Fortunately there was no kidnapping. Instead a great exhibit was the result.  Here’s a page about him from a website that was created for ‘Petra Lost City of Stone’.  I had never even heard of the culture of the ancient civilization of spice traders called the Nabateans, builders of the city of Petra, until my brother told me about them. During that period he sometimes called me from his research sites in Jordan.  Those were the Bush years. I assumed this meant that I was probably having my phone tapped by the U.S. government.

It was always fun to attend any exhibit of ancient relics with him because he specialized in knowing about vanished worlds that are invisible to most of us. One time, while showing Andy and me around an exhibit, he took us over to a very official looking piece of inscribed rock sitting in a case on a pedestal. “That was a shopping list from the first century.” he told us.

Anyway, he’s gone now. He was a very sweet, funny, smart man and a great father to his two sons, Carey and Noah. And he was my goofy but brilliant brother. It seems surreal that he has suddenly vanished. But as we all learn, such is the weird reality lurking right underneath the one in which we all live.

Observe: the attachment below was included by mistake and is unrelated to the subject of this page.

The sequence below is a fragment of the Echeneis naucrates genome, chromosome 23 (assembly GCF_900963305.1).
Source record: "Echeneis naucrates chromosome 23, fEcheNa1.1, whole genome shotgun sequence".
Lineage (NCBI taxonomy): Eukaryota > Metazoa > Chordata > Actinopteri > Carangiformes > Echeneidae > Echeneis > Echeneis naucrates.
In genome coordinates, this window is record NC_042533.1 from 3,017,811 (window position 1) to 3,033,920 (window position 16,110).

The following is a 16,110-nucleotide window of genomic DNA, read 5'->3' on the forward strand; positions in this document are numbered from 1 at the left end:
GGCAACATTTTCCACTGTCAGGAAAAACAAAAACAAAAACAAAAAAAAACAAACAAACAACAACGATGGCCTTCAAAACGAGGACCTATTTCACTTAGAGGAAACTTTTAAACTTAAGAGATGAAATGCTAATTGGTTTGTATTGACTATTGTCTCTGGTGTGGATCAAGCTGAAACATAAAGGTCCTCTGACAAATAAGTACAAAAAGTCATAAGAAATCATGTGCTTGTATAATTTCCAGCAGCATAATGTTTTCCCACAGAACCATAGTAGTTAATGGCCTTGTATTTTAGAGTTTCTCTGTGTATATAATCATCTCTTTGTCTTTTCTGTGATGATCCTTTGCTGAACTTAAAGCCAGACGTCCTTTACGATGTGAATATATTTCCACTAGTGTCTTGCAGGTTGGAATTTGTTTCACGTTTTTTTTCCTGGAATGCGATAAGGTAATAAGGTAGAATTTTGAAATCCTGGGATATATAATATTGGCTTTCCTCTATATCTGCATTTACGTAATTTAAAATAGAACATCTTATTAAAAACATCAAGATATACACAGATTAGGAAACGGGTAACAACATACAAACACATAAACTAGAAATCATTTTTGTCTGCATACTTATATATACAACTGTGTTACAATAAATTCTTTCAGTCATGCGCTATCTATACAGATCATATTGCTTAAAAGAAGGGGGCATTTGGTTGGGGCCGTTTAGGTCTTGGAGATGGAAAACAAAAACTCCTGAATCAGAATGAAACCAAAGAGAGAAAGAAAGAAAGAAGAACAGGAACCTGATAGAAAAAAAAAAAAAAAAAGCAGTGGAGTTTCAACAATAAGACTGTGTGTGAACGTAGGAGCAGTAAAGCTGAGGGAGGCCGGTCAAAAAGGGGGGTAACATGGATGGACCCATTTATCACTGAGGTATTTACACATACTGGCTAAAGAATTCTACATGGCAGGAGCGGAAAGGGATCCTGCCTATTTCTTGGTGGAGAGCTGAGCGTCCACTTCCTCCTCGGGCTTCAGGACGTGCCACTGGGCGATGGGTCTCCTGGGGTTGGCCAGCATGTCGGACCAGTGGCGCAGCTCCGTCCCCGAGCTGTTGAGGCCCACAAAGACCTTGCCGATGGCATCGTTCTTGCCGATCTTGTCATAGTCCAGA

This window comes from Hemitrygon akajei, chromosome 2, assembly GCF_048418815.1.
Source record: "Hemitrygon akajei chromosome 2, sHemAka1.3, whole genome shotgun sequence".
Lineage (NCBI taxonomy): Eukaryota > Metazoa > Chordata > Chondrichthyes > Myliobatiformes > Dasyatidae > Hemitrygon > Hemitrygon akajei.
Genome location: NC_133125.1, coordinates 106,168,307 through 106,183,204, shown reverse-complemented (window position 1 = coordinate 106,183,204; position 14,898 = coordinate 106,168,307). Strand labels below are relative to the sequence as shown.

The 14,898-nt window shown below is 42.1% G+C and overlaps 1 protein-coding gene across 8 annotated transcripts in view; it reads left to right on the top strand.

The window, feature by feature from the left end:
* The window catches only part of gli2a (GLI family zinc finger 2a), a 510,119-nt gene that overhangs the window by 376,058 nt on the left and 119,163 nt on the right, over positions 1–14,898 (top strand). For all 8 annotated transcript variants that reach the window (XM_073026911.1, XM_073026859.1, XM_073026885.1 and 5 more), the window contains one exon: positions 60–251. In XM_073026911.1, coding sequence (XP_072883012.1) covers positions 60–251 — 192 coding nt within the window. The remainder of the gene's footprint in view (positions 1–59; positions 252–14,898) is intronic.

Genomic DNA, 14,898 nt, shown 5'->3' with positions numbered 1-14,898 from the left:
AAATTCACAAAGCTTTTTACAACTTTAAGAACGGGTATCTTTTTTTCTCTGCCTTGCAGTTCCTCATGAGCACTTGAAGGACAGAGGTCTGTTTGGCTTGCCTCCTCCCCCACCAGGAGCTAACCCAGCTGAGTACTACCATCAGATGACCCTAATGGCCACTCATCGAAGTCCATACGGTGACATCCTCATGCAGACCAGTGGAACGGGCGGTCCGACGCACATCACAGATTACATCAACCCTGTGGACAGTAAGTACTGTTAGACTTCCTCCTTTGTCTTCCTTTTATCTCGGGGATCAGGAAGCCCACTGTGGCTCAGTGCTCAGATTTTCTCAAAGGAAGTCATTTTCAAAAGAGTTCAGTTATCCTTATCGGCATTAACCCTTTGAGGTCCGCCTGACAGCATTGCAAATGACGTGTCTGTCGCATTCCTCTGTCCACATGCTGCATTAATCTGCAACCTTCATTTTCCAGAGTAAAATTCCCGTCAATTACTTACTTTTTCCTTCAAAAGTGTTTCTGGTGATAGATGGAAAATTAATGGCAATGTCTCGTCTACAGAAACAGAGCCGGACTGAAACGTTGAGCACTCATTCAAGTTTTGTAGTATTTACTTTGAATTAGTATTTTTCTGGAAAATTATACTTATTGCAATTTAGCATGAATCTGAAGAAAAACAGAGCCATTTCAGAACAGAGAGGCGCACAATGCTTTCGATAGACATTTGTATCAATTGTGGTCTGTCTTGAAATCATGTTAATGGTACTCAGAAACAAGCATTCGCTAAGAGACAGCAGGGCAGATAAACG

We sent an obituary in to the Cincinnati Enquirer but so far they haven’t published it. I couldn’t wait any longer. So I wrote this. Here he is when he was twenty, on a dig with others from UC Berkeley.

Goodbye dear Glenn.

 

 

 

 

 

 

 

 

 

pixelstats trackingpixel

57 Responses to “RIP Dr. Glenn Markoe: archaeologist/curator/author/researcher/my little brother”

  1. James Henson says:

    I just found out about the loss of your brother. I am saddened and shocked. He was a marvelous, brilliant, and funny human being. What is not mentioned is that he was an excellent musician – French horn. We knew one another as undergrads @ Berkeley and later in Grad school. I in education and he of course in anthropology. What you may not know is that he was instrumental in helping to start the UC Jazz Ensembles during its inception in 1971 -1972. Yes he did play French Horn in that Jazz Band – a definite neophobic sound. I spoke with him many years ago about coming to the UC Band Japan Tour Reunion but unfortunately he could not make it. His brilliance in his career is not surprising. We had many conversations about classical music, anthropological terms, and bureaucracy in general. I know this was a loss but know that he touched a musical world as well as an anthropological one. My deepest sympathies to you and the family.
    james

  2. James Henson says:

    I am also sending a photo of Glen with the initial publicity photo of the UC Jazz Ensembles with Glen in it. He is looking scholarly even then./Users/jameshenson/Desktop/Scan 170710001-1.jpg I hope you will enjoy this.

Leave a Reply